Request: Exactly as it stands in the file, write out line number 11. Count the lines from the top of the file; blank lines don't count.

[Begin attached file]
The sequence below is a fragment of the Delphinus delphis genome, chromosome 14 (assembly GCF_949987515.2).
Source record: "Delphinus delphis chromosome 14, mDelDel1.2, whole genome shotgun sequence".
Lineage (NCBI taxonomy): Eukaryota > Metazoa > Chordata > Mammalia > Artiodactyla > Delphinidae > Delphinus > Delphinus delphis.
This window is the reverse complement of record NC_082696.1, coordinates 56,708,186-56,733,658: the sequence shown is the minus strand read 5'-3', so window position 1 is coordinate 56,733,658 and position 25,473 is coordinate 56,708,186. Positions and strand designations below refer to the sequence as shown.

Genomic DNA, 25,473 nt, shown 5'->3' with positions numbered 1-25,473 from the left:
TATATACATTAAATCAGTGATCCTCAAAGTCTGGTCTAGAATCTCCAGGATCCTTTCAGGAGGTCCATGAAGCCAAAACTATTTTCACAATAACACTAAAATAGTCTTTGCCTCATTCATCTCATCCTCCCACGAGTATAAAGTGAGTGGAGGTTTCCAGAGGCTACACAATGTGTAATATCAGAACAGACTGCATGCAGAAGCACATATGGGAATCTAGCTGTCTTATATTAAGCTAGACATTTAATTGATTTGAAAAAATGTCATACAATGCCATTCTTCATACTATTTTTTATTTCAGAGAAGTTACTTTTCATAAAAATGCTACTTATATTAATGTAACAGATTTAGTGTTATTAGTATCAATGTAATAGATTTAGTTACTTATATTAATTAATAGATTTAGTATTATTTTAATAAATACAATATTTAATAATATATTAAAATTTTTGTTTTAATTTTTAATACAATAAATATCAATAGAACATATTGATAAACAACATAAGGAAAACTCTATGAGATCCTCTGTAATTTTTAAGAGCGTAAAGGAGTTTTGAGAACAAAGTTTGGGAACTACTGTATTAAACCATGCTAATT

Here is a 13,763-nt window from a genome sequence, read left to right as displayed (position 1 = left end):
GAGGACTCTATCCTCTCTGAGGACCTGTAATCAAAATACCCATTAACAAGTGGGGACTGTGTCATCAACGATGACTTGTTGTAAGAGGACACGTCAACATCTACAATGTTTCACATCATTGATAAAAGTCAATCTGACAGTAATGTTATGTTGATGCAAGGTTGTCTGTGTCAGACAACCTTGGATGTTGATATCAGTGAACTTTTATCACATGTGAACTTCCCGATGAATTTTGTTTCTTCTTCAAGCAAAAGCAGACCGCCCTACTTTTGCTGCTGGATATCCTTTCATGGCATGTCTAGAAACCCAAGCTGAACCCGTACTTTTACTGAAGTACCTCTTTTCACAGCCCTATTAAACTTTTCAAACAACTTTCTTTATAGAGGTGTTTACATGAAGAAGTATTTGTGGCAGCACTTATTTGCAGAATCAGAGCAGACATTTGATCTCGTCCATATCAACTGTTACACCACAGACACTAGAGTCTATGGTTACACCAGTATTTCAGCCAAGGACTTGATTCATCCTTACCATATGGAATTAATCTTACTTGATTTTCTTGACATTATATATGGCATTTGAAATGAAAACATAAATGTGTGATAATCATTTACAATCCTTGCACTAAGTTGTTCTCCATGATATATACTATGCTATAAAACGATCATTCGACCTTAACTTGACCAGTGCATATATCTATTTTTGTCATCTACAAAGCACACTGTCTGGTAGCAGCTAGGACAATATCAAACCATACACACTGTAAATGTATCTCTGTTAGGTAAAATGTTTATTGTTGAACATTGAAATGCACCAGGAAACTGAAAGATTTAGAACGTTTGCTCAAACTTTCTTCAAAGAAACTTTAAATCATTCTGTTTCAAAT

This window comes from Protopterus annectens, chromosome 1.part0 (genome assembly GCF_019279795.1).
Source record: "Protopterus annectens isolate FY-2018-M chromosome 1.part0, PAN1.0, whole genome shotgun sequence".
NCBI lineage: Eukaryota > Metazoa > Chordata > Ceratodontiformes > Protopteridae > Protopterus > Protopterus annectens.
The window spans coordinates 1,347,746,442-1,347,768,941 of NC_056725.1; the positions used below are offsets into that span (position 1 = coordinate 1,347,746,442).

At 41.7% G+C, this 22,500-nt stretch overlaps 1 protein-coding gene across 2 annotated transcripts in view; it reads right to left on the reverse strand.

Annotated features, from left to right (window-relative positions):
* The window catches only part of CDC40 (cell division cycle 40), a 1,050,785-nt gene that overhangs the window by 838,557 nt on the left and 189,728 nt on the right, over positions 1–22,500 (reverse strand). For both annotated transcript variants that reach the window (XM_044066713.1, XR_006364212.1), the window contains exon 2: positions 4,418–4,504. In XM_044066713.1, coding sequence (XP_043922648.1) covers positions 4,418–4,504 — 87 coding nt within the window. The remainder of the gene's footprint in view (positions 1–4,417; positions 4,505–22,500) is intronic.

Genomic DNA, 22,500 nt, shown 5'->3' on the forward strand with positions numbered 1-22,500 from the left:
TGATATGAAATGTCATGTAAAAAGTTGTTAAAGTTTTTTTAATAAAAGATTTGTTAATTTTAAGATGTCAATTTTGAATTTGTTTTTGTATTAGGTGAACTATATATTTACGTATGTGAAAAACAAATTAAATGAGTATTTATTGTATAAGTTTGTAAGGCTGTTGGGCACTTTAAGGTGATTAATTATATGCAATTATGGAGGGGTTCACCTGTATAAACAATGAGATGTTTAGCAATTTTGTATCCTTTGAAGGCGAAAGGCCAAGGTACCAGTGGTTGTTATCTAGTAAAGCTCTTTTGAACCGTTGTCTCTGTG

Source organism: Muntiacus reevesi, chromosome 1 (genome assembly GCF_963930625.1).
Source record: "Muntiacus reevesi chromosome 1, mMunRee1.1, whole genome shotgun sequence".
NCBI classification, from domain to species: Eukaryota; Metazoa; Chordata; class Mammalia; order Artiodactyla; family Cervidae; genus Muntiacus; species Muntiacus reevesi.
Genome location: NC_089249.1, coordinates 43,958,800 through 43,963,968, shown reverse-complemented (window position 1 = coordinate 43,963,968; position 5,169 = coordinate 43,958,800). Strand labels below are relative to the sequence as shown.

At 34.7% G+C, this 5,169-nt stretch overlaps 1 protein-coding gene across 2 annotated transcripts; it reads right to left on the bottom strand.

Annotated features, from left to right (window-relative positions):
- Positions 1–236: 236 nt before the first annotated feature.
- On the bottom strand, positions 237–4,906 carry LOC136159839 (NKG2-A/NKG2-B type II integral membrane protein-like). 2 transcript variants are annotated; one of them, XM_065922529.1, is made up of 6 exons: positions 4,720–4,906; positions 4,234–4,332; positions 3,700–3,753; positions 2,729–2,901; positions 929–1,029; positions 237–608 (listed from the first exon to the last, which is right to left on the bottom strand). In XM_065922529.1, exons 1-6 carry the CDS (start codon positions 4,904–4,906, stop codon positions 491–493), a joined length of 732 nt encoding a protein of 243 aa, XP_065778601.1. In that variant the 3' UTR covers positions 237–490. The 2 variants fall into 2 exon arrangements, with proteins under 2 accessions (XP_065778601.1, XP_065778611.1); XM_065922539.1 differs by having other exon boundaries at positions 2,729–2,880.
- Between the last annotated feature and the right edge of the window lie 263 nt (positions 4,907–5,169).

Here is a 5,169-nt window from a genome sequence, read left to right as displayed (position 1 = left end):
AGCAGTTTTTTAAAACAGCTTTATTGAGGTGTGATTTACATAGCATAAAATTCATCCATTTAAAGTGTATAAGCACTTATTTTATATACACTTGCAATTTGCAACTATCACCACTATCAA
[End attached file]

NCBI lineage: Eukaryota > Metazoa > Chordata > Ceratodontiformes > Protopteridae > Protopterus > Protopterus annectens.